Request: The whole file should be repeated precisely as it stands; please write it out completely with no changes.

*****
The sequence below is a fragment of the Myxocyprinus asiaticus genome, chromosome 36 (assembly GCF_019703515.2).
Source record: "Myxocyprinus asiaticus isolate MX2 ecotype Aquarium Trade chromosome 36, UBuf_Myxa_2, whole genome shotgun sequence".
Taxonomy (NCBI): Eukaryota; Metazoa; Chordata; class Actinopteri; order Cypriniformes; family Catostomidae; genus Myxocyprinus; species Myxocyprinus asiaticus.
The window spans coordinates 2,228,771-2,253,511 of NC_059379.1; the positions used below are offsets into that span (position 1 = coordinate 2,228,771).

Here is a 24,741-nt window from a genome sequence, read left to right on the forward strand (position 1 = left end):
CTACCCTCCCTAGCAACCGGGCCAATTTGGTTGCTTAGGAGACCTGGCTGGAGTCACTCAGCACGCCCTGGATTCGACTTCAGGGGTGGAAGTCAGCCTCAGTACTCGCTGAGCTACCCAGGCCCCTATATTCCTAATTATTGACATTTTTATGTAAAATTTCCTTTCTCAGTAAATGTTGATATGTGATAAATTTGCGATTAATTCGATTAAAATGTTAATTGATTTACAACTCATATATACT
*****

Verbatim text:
The sequence below is a fragment of the Myxocyprinus asiaticus genome, chromosome 36 (assembly GCF_019703515.2).
Source record: "Myxocyprinus asiaticus isolate MX2 ecotype Aquarium Trade chromosome 36, UBuf_Myxa_2, whole genome shotgun sequence".
Taxonomy (NCBI): Eukaryota; Metazoa; Chordata; class Actinopteri; order Cypriniformes; family Catostomidae; genus Myxocyprinus; species Myxocyprinus asiaticus.
The window spans coordinates 2,228,771-2,253,511 of NC_059379.1; the positions used below are offsets into that span (position 1 = coordinate 2,228,771).

Here is a 24,741-nt window from a genome sequence, read left to right on the forward strand (position 1 = left end):
CTACCCTCCCTAGCAACCGGGCCAATTTGGTTGCTTAGGAGACCTGGCTGGAGTCACTCAGCACGCCCTGGATTCGACTTCAGGGGTGGAAGTCAGCCTCAGTACTCGCTGAGCTACCCAGGCCCCTATATTCCTAATTATTGACATTTTTATGTAAAATTTCCTTTCTCAGTAAATGTTGATATGTGATAAATTTGCGATTAATTCGATTAAAATGTTAATTGATTTACAACTCATATATACT